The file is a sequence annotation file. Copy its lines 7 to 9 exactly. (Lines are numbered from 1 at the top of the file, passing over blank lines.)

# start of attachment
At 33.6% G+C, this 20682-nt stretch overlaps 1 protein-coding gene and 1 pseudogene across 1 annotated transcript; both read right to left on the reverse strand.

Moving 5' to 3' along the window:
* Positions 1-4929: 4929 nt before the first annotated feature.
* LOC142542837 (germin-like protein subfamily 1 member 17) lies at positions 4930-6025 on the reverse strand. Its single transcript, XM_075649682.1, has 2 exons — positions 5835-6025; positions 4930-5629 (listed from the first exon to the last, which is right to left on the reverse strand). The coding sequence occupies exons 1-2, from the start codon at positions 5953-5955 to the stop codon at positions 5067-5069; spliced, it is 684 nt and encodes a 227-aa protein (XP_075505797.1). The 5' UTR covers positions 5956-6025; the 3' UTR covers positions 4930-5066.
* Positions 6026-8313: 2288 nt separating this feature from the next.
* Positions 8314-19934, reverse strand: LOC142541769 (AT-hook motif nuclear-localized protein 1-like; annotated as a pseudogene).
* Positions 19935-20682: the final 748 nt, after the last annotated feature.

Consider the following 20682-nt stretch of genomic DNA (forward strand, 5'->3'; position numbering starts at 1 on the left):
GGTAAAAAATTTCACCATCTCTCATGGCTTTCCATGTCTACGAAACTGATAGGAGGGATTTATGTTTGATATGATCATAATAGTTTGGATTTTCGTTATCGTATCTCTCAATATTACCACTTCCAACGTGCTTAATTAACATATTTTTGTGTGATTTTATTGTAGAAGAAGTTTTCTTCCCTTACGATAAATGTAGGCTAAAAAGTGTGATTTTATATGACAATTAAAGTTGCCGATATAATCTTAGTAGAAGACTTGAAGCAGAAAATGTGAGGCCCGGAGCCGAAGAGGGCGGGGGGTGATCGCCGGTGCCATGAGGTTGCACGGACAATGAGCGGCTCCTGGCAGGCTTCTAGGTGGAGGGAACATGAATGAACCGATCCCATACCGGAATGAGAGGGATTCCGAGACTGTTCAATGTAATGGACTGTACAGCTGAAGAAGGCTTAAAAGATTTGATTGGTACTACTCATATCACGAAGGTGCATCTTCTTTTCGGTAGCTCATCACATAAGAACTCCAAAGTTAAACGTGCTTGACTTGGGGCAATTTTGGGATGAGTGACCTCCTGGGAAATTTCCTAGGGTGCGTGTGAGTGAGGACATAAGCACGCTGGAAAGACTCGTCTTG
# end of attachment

* Positions 19935-20682: the final 748 nt, after the last annotated feature.

Consider the following 20682-nt stretch of genomic DNA (forward strand, 5'->3'; position numbering starts at 1 on the left):
GGTAAAAAATTTCACCATCTCTCATGGCTTTCCATGTCTACGAAACTGATAGGAGGGATTTATGTTTGATATGATCATAATAGTTTGGATTTTCGTTATCGTATCTCTCAATATTACCACTTCCAACGTGCTTAATTAACATATTTTTGTGTGATTTTATTGTAGAAGAAGTTTTCTTCCCTTACGATAAATGTAGGCTAAAAAGTGTGATTTTATATGACAATTAAAGTTGCCGATATAATCTTAGTAGAAGACTTGAAGCAGAAAATGTGAGGCCCGGAGCCGAAGAGGGCGGGGGGTGATCGCCGGTGCCATGAGGTTGCACGGACAATGAGCGGCTCCTGGCAGGCTTCTAGGTGGAGGGAACATGAATGAACCGATCCCATACCGGAATGAGAGGGATTCCGAGACTGTTCAATGTAATGGACTGTACAGCTGAAGAAGGCTTAAAAGATTTGATTGGTACTACTCATATCACGAAGGTGCATCTTCTTTTCGGTAGCTCATCACATAAGAACTCCAAAGTTAAACGTGCTTGACTTGGGGCAATTTTGGGATGAGTGACCTCCTGGGAAATTTCCTAGGGTGCGTGTGAGTGAGGACATAAGCACGCTGGAAAGACTCGTCTTG